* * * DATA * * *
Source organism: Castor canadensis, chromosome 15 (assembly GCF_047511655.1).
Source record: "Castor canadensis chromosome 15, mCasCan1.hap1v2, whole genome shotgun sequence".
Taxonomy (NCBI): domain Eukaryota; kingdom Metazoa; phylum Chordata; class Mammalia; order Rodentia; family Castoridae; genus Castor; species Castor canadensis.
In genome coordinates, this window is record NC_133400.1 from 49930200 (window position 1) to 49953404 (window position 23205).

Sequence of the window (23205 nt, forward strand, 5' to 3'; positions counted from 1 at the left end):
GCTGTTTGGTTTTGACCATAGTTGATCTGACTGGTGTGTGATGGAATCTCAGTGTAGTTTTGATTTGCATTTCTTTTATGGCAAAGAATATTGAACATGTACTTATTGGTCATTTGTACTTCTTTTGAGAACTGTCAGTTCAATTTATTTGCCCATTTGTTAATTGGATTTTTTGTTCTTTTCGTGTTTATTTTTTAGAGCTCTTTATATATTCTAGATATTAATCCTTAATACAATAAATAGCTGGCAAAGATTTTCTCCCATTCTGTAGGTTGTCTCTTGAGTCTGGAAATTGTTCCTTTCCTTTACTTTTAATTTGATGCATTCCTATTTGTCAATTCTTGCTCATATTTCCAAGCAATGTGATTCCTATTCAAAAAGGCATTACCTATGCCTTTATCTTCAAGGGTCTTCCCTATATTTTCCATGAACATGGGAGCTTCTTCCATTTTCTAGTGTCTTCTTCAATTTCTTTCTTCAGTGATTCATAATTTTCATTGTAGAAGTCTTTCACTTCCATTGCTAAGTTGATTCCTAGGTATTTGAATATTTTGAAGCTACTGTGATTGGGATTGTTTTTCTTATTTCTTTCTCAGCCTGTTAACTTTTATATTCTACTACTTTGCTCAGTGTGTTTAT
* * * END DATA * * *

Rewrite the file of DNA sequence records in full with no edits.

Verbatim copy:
Source organism: Castor canadensis, chromosome 15 (assembly GCF_047511655.1).
Source record: "Castor canadensis chromosome 15, mCasCan1.hap1v2, whole genome shotgun sequence".
Taxonomy (NCBI): domain Eukaryota; kingdom Metazoa; phylum Chordata; class Mammalia; order Rodentia; family Castoridae; genus Castor; species Castor canadensis.
In genome coordinates, this window is record NC_133400.1 from 49930200 (window position 1) to 49953404 (window position 23205).

Sequence of the window (23205 nt, forward strand, 5' to 3'; positions counted from 1 at the left end):
GCTGTTTGGTTTTGACCATAGTTGATCTGACTGGTGTGTGATGGAATCTCAGTGTAGTTTTGATTTGCATTTCTTTTATGGCAAAGAATATTGAACATGTACTTATTGGTCATTTGTACTTCTTTTGAGAACTGTCAGTTCAATTTATTTGCCCATTTGTTAATTGGATTTTTTGTTCTTTTCGTGTTTATTTTTTAGAGCTCTTTATATATTCTAGATATTAATCCTTAATACAATAAATAGCTGGCAAAGATTTTCTCCCATTCTGTAGGTTGTCTCTTGAGTCTGGAAATTGTTCCTTTCCTTTACTTTTAATTTGATGCATTCCTATTTGTCAATTCTTGCTCATATTTCCAAGCAATGTGATTCCTATTCAAAAAGGCATTACCTATGCCTTTATCTTCAAGGGTCTTCCCTATATTTTCCATGAACATGGGAGCTTCTTCCATTTTCTAGTGTCTTCTTCAATTTCTTTCTTCAGTGATTCATAATTTTCATTGTAGAAGTCTTTCACTTCCATTGCTAAGTTGATTCCTAGGTATTTGAATATTTTGAAGCTACTGTGATTGGGATTGTTTTTCTTATTTCTTTCTCAGCCTGTTAACTTTTATATTCTACTACTTTGCTCAGTGTGTTTAT